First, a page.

Computer keyboard key printed with the word access.
Making websites, apps, and basic documents more accessible doesn’t just open digital doors for people with disabilities. It makes these tools easier to use for everyone.
Monday, May 9, 2022 - 10:01am

Digital technology tools have become indispensable for work, school, shopping, entertainment, and social interaction.

But for as many as a billion people with disabilities worldwide, websites, mobile apps, social media, e-commerce, and learning systems fall short. Even easy fixes to our most common tools often go ignored.

May 19 is Global Accessibility Awareness Day, an annual event that aims to get people talking, thinking, and learning about digital access and inclusion. University of Iowa IT accessibility experts have joined the cause, encouraging participation in training events and challenges that build awareness and point to solutions.

“Digital accessibility means everyone can use a tool, technology, or system with essentially equivalent independence, timeliness, ease of use, and effectiveness,” says T.M. Weissenberger, the university’s digital and IT accessibility coordinator.

Consider some of the challenges posed by tools many of us take for granted:

  • Systems that require mousing or swiping don’t work for people with tremors or paralysis.
  • Uncaptioned videos exclude people who are deaf or hard of hearing.
  • Complex text and processes can be disorienting for people with cognitive or processing differences.
  • Sudden animation can trigger symptoms in people prone to seizures.

Addressing issues like these doesn’t just help people with disabilities. It makes technology easier for everybody to use.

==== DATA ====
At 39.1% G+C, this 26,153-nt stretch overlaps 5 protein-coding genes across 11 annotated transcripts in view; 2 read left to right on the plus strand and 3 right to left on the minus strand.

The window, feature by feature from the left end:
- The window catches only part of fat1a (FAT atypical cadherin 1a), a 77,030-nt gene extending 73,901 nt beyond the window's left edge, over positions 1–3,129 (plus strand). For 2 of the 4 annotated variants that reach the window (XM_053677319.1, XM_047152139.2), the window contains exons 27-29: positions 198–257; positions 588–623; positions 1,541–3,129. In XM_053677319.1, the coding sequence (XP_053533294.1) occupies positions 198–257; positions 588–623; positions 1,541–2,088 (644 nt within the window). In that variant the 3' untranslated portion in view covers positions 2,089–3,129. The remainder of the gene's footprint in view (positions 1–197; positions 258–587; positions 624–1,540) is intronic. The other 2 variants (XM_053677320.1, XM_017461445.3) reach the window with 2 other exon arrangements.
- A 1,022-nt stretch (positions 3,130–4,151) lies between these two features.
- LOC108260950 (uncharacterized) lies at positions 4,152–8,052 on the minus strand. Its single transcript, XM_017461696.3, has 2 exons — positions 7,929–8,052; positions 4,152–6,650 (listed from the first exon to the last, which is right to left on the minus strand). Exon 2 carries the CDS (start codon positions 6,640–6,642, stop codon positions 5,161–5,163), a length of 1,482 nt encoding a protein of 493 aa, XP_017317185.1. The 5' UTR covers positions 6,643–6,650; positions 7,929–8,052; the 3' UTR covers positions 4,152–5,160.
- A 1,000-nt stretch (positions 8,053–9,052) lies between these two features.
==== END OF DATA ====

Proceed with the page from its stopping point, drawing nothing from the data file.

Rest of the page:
“Think about someone who’s watching a video on a bus or in any other setting where they can’t play the audio,” Weissenberger says. “Or consider the fact all of us are more likely to skim online text and benefit from clear, concise language.”

For colleges and universities—and other organizations committed to diversity, equity, and inclusion—digital accessibility is the right thing to do. It’s also the law: The Americans with Disabilities Act mandates that websites and other tools be accessible to people with disabilities.

Working with the university’s Office of Strategic Communication (OSC), Weissenberger and colleagues have introduced new accessibility tools for website administrators.

They’ve licensed SiteImprove—a system that checks websites for accessibility problems, broken links, and other issues—for campus-wide use. OSC also has introduced a suite of website templates fully tested for technical accessibility standards.

But accessibility isn’t just a concern for people who manage websites. It should be a priority for everyone who creates online videos, Microsoft Word or PDF documents, or other digital materials.

The Digital Accessibility@Iowa website offers policy info, testing resources, and accessibility guides for faculty and instructors, technology purchasers, personnel managers, and others.

“Anyone interested in sharing information with the larger world needs to consider all the ways people access that information,” Weissenberger says. “In many cases, a few simple steps can make information and resources much more accessible.”